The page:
A Global Model of Atmospheric Mercury Chemistry, Emissions, and Deposition: Improvements Through Inverse Modeling of Atmospheric ObservationsEPA Grant Number: F6B10699
Title: A Global Model of Atmospheric Mercury Chemistry, Emissions, and Deposition: Improvements Through Inverse Modeling of Atmospheric Observations
Investigators: Holmes, Christopher
Institution: Harvard University
EPA Project Officer: Michaud, Jayne
Project Period: September 1, 2006 through August 31, 2009
Project Amount: $108,432
RFA: STAR Graduate Fellowships (2006) RFA Text | Recipients Lists
Research Category: Academic Fellowships , Air Quality and Air Toxics , Fellowship - Atmospheric Chemistry , Mercury
Mercury pollution enters remote ecosystems mainly through atmospheric transport and deposition. This study addresses three issues fundamental to the atmospheric cycle of mercury: the identity of dominant reduction and oxidation reactions; the magnitude and distribution of natural and anthropogenic sources; and the geographic source regions that contribute to mercury deposition in North America and elsewhere.
I will use sensitivity studies with the GEOS-Chem global atmospheric chemistry and transport model to identify chemical and emission processes that could explain the discrepancies between global models and atmospheric mercury measurements. Lagrangian re-sampling of polluted air-masses, done for the first time with mercury measurements by the NASA INTEX-B aircraft mission, will clarify which hypothesized chemical reactions dominate under environmental conditions. The INTEX-B flights above the Pacific Ocean, Western United States, and Gulf of Mexico, among other observations, provide information about mercury emissions from these areas and regions upwind. Correlations between mercury and other species will help distinguish natural from anthropogenic sources. The GEOS-Chem model includes coupled atmosphere, ocean, and soil reservoirs; therefore, this study will trace the impact of emissions through multiple cycles of deposition and re-emission. I will use Bayesian inverse analysis of all available measurements – for the first time with a global atmospheric mercury model – to derive optimal estimates of coupled chemical and emission processes.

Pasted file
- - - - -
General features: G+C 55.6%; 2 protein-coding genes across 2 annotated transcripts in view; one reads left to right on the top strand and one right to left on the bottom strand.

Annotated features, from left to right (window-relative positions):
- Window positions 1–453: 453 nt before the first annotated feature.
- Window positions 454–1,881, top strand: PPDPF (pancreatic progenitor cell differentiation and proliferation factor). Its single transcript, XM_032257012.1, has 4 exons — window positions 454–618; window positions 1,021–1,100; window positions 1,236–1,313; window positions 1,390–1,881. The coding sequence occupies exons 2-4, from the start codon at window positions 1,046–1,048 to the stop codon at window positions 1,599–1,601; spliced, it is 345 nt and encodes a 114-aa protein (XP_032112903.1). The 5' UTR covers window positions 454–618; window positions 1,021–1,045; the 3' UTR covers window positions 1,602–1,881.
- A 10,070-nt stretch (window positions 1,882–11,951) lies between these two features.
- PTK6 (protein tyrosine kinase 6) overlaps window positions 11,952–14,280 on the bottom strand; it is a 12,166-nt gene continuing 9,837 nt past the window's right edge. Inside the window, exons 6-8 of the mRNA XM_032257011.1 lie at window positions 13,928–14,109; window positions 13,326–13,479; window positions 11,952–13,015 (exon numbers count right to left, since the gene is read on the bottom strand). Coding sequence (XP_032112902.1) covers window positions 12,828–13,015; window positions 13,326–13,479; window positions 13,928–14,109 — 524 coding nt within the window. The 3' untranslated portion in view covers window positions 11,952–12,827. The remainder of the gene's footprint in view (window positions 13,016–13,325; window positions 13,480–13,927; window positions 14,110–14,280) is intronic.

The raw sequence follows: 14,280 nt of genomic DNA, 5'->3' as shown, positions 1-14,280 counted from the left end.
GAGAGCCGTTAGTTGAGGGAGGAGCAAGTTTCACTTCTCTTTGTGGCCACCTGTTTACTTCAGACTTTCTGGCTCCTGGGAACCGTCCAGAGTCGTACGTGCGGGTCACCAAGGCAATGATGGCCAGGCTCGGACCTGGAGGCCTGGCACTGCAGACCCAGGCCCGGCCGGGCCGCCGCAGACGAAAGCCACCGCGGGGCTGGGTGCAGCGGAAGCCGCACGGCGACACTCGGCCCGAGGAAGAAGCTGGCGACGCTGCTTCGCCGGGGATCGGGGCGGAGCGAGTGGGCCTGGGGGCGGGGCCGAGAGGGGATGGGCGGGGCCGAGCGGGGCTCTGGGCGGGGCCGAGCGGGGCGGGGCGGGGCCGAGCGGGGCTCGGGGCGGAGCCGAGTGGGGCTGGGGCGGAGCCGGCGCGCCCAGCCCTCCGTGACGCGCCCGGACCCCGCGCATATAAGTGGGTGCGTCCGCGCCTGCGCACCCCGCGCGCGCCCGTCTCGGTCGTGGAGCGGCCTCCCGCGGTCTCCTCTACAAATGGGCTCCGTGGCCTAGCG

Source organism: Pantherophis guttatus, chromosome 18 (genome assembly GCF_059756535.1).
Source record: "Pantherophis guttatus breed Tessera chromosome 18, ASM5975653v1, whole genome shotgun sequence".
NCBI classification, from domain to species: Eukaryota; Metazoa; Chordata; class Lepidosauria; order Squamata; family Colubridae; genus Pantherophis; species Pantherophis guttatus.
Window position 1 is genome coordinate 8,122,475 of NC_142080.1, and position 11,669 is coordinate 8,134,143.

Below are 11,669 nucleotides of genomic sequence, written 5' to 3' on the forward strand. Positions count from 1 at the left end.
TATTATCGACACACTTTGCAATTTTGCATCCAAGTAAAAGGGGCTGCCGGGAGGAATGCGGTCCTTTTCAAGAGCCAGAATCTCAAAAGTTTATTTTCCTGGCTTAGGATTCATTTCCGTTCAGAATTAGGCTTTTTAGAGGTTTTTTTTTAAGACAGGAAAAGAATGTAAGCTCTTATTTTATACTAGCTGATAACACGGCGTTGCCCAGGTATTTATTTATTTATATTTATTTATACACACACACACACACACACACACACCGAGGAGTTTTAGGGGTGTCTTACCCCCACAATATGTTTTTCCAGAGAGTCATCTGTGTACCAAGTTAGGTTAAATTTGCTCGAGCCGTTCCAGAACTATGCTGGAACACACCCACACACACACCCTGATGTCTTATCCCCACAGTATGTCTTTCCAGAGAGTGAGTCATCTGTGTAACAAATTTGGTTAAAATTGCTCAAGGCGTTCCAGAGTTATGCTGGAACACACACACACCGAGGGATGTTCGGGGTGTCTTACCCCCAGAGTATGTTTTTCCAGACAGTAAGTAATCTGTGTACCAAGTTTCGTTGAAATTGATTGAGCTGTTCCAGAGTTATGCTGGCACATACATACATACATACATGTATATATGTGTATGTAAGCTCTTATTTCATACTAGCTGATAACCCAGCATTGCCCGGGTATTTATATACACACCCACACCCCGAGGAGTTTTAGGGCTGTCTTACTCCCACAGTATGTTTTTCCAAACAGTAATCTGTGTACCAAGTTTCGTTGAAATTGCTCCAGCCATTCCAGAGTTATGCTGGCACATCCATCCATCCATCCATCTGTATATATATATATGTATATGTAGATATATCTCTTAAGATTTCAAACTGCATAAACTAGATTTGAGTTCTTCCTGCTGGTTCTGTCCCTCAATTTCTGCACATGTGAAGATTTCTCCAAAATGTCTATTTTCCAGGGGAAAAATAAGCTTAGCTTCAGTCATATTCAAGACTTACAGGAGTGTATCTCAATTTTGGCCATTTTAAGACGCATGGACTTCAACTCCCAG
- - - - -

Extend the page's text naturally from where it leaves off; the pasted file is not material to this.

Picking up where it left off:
Improvements in the GEOS-Chem mercury simulation will generate more accurate boundary conditions for use in the EPA CMAQ regional regulatory model. By improving understanding of the dominant environmental chemistry of mercury and distribution of its emissions, this work will create better estimates of the contributions of domestic, foreign and natural sources to mercury deposition in sensitive ecosystems both globally and in the United States.